Within this article, Henry Findlater, Partner and Senior Manager, discusses discusses how central banks support to financial markets has impacted investors and their risk tolerance, using the analogy of a turkey’s life.
Many of you may have read “The Black Swan” by Nassim Taleb, a book published in April 2007. This fable is paraphrased from a chapter in the book and hopefully provides the reader a valuable lesson.
During the run up to Christmas, life feels pretty good for a turkey. The bird is fed, watered, and protected by a farmer. Unlike the early days of its life, the turkey becomes less afraid when the farmer comes outside with seed to eat or when he ushers the bird back into the barn at night. Over time the turkey feels contented and safe, the bird looks forward to the farmer’s visits and trust is at its peak.
“Consider that the turkey’s experience may have, rather than no value, a negative value. It learned from observation, as we are all advised to do (hey, after all, this is what is believed to be the scientific method). Its confidence increased as the number of friendly feedings grew, and it felt increasingly safe even though the slaughter was more and more imminent. Consider that the feeling of safety reached its maximum when the risk was at the highest!”
In recent times the Central Banks could be the farmer and the investors could be the turkey. Central Banks have been unwavering in their support for risk assets; the most recent example of their benevolence was shown during the 2020 peak of the Covid pandemic when banks flooded the market with liquidity. Thanks to programs such as Quantitative Easing in 2008 markets have learnt that it pays to take risk; investors have become more confident in this assumption each time central banks have supported investment markets.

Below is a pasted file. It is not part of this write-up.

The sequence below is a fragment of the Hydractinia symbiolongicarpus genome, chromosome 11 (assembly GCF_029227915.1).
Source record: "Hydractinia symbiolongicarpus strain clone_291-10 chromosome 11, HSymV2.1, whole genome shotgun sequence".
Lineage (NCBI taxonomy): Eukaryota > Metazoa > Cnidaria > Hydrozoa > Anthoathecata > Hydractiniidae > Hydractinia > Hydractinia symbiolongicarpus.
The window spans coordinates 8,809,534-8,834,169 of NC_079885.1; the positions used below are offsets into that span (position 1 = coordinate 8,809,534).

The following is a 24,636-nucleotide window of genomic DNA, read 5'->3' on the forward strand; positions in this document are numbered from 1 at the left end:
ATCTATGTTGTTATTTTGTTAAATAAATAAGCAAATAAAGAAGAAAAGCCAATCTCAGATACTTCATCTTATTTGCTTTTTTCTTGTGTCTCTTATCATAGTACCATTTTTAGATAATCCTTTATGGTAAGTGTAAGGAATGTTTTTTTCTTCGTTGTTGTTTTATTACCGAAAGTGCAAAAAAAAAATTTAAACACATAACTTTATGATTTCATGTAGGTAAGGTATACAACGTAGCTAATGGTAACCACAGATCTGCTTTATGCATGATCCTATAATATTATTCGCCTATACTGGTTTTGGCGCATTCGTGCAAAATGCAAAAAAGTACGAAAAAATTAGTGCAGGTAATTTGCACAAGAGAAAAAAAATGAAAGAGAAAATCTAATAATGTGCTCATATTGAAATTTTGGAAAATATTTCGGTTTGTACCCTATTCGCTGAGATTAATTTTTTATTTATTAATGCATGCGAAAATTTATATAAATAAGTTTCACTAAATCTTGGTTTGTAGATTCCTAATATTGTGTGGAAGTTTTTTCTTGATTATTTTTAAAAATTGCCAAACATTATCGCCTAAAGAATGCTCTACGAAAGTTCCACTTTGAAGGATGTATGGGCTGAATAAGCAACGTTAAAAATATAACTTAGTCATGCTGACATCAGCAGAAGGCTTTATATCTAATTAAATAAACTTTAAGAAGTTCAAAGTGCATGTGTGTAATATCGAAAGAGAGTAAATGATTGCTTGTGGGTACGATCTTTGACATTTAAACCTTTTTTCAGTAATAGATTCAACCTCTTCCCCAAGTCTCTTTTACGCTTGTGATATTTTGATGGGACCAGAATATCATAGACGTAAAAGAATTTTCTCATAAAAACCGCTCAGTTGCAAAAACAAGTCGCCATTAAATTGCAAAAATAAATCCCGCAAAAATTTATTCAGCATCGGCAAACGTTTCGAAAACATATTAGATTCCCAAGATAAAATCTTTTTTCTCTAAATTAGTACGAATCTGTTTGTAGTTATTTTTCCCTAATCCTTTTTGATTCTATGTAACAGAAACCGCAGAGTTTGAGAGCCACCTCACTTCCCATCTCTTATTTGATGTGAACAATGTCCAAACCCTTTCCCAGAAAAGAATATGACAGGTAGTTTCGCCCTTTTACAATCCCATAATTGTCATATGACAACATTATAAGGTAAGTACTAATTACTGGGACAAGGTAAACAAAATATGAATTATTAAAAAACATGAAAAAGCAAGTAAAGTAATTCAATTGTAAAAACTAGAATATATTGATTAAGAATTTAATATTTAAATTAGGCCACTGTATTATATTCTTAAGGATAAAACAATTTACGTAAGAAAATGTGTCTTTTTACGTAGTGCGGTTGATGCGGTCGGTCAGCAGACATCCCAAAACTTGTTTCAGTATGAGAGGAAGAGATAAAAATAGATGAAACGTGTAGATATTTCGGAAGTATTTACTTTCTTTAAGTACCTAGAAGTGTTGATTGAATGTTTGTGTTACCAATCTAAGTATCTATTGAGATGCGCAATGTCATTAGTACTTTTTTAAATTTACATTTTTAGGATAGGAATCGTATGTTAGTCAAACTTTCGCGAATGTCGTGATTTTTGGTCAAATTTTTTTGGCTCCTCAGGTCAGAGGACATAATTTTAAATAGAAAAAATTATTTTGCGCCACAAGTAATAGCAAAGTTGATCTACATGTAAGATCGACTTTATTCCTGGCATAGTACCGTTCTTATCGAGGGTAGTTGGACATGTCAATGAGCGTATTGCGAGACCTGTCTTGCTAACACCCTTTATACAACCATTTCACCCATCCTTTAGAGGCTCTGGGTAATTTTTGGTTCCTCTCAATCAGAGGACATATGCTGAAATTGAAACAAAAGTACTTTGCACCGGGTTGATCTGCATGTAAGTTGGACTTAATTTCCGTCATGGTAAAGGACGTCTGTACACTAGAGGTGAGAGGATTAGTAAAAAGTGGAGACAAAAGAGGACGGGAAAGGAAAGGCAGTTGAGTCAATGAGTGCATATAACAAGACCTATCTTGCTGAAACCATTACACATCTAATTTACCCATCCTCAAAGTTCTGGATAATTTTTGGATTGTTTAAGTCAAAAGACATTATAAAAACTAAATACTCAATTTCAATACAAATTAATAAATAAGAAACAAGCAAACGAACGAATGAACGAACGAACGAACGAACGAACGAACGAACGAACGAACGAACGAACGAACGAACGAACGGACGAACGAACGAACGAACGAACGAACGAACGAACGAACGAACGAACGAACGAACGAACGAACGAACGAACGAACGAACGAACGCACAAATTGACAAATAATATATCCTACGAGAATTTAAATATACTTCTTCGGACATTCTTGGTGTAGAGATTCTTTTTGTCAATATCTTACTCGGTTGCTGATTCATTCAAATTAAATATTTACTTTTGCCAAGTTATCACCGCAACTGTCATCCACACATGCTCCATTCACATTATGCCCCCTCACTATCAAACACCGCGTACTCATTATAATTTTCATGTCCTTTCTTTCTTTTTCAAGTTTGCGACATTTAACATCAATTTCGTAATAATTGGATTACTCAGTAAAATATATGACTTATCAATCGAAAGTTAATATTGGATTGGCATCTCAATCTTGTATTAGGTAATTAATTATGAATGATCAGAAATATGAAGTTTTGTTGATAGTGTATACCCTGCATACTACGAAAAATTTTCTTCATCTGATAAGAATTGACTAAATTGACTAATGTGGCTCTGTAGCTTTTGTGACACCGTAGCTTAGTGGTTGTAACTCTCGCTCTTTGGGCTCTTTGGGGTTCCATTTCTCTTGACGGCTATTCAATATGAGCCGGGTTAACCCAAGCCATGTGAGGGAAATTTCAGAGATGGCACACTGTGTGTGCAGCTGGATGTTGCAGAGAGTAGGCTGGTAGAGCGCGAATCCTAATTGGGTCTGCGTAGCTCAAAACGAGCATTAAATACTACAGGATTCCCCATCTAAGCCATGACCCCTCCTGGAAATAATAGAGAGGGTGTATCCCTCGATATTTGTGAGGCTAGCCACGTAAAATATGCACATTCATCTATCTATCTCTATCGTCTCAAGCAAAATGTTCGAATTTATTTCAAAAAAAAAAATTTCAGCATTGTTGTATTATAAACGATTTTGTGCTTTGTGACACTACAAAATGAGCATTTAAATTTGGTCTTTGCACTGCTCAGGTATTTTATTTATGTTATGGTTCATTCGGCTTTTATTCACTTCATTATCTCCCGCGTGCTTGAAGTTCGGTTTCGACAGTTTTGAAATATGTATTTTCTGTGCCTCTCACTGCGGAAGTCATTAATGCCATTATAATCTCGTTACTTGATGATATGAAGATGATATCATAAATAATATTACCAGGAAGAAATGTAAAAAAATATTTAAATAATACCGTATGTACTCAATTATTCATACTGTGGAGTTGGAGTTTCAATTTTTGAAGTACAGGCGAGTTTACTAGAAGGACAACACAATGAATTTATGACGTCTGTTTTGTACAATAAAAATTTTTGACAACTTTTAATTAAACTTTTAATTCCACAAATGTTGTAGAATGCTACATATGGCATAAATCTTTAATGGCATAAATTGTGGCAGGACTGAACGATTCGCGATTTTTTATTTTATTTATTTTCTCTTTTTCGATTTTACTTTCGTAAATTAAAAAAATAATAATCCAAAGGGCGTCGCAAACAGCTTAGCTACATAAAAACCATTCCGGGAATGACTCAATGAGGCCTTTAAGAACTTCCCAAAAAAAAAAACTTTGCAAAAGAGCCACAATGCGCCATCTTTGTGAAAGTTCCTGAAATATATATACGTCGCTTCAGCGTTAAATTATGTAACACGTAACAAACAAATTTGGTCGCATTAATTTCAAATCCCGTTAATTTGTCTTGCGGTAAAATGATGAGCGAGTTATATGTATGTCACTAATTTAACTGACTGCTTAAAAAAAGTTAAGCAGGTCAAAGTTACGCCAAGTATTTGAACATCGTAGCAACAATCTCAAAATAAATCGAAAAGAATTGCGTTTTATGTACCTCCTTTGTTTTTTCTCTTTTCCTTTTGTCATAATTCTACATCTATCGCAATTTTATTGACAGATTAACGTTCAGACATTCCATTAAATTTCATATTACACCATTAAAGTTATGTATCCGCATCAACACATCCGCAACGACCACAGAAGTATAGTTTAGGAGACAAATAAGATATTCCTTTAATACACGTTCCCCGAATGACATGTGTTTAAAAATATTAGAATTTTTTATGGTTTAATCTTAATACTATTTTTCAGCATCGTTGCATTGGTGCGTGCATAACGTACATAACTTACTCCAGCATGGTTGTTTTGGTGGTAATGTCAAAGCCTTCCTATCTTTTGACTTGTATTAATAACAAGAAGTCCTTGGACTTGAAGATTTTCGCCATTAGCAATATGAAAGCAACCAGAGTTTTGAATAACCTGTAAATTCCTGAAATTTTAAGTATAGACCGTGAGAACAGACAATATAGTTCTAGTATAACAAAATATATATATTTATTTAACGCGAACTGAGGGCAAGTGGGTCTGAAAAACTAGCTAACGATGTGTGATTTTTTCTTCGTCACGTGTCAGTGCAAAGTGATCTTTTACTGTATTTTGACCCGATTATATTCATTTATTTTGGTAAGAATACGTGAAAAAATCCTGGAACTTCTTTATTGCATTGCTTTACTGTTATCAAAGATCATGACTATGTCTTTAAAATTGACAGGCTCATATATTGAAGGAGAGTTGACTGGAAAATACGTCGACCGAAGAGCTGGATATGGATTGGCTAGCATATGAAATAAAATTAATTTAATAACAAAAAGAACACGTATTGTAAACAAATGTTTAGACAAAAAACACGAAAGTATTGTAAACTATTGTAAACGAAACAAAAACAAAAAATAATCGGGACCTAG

World Central Bank Liquidity injections 2006 - present
At some stage one may assume markets will be left to their own devices and, without the farmer’s support, the real risk of assets could be laid bare. Let me be clear, we are not ringing time on the upward trajectory of world stock markets, we have never been in the business of making such forecasts or predictions. Secondly, risk cannot be removed (unless you want no return!), but we do believe it can be mitigated. We believe the best way to insulate a portfolio from an increase in risk is to employ methods that are readily available to all investors: Prioritise diversification, target premia that are proven to have succeeded over time (for example small and value) and ensure your portfolio is aligned with your four cornerstones: time horizon, goals, capacity for loss and risk budget. It is these areas that should be the focus of attention for investors, even though it is “exciting” to second guess the future. It should also mean you feel more relaxed as you enjoy a celebratory meal at the end of the year. Happy Holidays!
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